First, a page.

NEW YORK - The Islamic faith is not ‘consistent’ with the US Constitution, and a Muslim shouldn’t be president, Republican presidential candidate Ben Carson, an Afro-American neurosurgeon, has said.

“I would not advocate that we put a Muslim in charge of this nation,” Carson said on NBC’s Meet the Press on Sunday.

Carson said the religious beliefs of a president would matter if his or her faith was inconsistent with US values. His view contrasted with that of Donald Trump, the billionaire front-runner for the Republican presidential nomination, who said on the programme that a Muslim as president is something that could happen in the future.

Trump said he knows many Muslims who are “fabulous,” but there’s “a very severe problem” with some Muslims around the world - comments he repeated on other Sunday broadcasts.

The comments come after Trump failed to correct a man asking a question during one of his rallies on Sept. 17, who said that President Barack Obama is a Muslim. On “Meet the Press,” Trump said he wasn’t obligated to defend Obama.

“This is the first I’ve ever gotten into hot water for not saying anything,” Trump said. Trump and Carson both said they believe Obama is a Christian.

Meanwhile, Republican presidential front-runner Donald Trump has responded to a widening controversy over dodging a supporter's comment that Muslims pose a danger to the United States, saying: "I love the Muslims. I think they're great people." Trump made the comment after addressing high school students in Iowa at their homecoming Saturday night.

During a question-and-answer session with students, Trump was unable to avoid being asked about the latest political controversy dogging his campaign: his decision not to correct a supporter this week who called President Obama a Muslim.

One student told Trump that she considered Muslim-Americans to be an important segment of the country. They asked whether the billionaire businessman would consider putting a Muslim in his Cabinet or on his ticket. "Oh, absolutely," Trump responded. "No problem with that."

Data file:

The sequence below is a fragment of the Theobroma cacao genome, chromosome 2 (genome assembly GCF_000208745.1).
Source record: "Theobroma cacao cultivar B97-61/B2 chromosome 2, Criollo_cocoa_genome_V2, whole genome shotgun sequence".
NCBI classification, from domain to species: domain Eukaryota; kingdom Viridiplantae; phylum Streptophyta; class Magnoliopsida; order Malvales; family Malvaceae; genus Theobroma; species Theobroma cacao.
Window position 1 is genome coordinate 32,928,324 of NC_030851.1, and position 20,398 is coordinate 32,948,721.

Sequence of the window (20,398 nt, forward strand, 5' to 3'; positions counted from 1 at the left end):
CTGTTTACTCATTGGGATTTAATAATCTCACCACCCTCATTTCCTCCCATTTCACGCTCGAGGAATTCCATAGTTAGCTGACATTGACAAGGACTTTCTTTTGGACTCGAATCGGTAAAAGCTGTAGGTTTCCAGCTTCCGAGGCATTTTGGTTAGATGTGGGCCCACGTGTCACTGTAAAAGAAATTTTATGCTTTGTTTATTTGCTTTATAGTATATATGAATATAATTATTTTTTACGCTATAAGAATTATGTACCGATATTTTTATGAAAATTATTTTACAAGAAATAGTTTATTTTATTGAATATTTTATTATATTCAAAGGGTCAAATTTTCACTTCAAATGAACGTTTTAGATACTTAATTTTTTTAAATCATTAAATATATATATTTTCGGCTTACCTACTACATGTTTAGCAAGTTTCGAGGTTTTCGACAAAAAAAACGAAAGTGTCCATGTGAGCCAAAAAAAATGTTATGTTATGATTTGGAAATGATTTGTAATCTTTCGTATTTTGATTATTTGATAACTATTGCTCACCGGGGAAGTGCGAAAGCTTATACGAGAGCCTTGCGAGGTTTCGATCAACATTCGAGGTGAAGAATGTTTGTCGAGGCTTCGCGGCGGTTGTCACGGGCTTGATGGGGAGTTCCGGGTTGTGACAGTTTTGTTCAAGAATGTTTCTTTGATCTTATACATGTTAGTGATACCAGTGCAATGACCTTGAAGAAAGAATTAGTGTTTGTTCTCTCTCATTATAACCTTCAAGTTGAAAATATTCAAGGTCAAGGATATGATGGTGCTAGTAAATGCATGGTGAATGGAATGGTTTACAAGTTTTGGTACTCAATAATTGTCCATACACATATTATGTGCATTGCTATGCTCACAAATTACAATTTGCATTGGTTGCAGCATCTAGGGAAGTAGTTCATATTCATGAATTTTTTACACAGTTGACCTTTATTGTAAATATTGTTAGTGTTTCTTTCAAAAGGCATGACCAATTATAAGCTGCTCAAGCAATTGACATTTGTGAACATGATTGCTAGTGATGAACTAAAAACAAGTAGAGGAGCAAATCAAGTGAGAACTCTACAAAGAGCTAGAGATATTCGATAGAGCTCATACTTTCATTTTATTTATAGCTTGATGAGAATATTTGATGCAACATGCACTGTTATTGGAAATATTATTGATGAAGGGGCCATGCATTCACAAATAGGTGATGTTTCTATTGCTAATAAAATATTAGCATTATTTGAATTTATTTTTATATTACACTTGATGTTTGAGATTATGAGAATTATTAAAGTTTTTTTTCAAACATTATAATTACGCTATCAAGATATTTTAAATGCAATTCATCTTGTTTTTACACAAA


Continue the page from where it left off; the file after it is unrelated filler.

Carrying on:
At a New Hampshire town hall on Thursday, a supporter stated that Obama was a Muslim and not American -which Trump did not correct - and asked the candidate how he plans to "get rid of" Muslim "training camps" in the country.

"We're going to be looking at a lot of different things," Trump responded. "You know, a lot of people are saying that and a lot of people are saying that bad things are happening."Trump has largely avoided the press since the flap. He canceled a South Carolina campaign event on Friday, citing business obligations, and chose to forego press gaggles at two events in Iowa on Saturday.

Under fire from critics for the interaction, Trump sent out a series of tweets Saturday, defending why he chose not to correct the supporter. "Am I morally obligated to defend the president every time somebody says something bad or controversial about him? I don't think so!" Trump wrote.

In another tweet, he said: "If I would have challenged the man, the media would have accused me of interfering with that man's right of free speech. A no win situation!"

Trump was noticeably subdued as he addressed a crowd of teenagers ahead of their dance on Saturday, advising them to stay away from alcohol and drugs and encouraging them to pursue professions they felt passionate about.